Review: THE JESUS HABITS
One of the things I've needed to resolve in this new year is to be more intentional and habitual about my daily devotional time. A good book, a good passage of scripture, a good kick in the pants to get me thinking and pondering and meditating. I'm moving that way, trying to daily use my time in the morning when I first get to work to boot up my laptop and to approach God - when I'm wide awake, ready to hit my day, with everything in the open.
Rev. Jay Dennis has written The Jesus Habits (copyright 2005 - Broadman & Holman, publishers), looking at "what would Jesus do?" from a better beginning question: "how would Jesus live?". The thirty-one "habits" are things that Dennis noticed as patterns in the life of Jesus on the earth, things like Prayer and Obedience and Giving, but also Confrontation, Listening and Seclusion. The establishment of thirty-one habits makes this book a fairly easy choice as a month-long devotional, and it is very accessible to those who might be new Christians, or those looking to watch how someone as influential as Jesus was intentional about what He did and the way He lived.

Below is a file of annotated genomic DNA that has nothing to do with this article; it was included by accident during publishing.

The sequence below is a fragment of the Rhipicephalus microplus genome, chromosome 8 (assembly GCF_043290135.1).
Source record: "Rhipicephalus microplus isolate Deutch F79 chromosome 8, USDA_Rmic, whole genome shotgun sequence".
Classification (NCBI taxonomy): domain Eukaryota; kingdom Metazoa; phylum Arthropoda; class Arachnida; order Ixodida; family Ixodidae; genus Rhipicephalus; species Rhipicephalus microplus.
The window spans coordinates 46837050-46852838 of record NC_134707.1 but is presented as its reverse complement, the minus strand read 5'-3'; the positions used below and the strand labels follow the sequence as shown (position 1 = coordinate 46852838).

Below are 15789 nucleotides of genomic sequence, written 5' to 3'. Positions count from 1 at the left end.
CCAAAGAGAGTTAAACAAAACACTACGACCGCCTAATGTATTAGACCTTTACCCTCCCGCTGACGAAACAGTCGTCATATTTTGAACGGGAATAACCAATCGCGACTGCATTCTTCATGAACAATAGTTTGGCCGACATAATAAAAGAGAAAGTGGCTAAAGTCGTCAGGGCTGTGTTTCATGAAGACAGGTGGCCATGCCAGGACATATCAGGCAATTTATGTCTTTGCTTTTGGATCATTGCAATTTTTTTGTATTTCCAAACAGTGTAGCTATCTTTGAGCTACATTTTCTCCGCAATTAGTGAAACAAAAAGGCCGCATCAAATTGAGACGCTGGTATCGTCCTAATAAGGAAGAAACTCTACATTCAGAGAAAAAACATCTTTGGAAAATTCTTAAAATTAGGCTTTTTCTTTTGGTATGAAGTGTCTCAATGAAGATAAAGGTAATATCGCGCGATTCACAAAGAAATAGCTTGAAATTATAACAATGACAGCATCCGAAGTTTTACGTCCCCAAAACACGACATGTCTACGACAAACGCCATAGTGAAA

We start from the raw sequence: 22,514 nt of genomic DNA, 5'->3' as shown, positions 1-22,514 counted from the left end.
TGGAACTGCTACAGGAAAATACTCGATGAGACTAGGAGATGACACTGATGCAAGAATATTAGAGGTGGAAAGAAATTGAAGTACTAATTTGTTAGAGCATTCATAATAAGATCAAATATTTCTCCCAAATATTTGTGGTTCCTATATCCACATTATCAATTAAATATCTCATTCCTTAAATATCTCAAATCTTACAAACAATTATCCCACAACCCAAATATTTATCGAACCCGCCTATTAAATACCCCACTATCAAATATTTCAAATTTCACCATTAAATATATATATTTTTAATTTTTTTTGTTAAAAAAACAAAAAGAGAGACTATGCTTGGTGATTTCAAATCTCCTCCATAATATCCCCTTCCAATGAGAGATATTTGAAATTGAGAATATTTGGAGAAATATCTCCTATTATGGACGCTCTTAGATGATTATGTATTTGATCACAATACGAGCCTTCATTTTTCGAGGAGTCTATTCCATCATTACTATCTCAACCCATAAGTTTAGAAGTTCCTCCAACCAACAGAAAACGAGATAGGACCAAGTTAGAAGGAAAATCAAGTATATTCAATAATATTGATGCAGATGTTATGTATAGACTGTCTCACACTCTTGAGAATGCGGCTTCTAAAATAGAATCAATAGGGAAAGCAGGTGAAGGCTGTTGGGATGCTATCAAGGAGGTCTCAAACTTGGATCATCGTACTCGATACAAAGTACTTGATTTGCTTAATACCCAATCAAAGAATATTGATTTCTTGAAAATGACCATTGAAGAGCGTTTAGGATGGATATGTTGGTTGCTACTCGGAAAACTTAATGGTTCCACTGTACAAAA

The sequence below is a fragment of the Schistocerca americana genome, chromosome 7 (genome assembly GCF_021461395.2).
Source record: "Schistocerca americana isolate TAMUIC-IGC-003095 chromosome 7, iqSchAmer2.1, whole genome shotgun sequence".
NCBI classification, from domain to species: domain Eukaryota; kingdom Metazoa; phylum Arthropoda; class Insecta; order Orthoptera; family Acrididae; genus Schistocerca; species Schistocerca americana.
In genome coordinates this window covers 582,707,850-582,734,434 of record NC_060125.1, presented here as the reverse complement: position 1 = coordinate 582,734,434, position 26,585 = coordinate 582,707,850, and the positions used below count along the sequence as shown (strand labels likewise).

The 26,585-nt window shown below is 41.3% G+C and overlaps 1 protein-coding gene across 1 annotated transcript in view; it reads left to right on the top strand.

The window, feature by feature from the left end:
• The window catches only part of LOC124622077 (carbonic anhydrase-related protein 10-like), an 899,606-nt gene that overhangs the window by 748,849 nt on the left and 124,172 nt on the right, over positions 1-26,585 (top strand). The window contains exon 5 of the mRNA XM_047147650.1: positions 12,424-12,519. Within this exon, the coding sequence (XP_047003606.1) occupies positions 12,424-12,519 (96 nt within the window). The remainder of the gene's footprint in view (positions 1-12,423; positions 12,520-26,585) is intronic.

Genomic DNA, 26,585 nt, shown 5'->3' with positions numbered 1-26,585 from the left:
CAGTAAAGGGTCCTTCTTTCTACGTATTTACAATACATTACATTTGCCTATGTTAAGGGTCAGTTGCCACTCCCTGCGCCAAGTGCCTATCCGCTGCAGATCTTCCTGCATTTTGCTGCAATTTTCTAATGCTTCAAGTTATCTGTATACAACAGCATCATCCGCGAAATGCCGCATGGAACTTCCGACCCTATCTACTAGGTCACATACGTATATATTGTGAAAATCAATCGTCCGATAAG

For the most part, the book is setup as a series of sermons - easily read that way, having the feel of a powerpoint presentation at times, and that's a problem for me. While there is a great deal of information and encouragement, it is usually presented in more of a cookie-cutter style that makes everything too homogenized. I would have enjoyed something more challenging and embracing, somehow drawing the reader into Jesus' life rather than simply displaying some of His daily routines. But that's probably the strength of this book, too - its simplicity. Where I might find fault, another would most likely find something worth emulating and striving for.
For a more in-depth look at spiritual practices, however, I'd recommend Richard Foster, Dallas Willard, J.I. Packer, A.W. Tozer. But I would recommend Dennis' book to anyone who just doesn't know what Jesus did and wants to learn "The Jesus Habits", and who wants to discover more than what tradition and the status quo might be passing down through church circles today.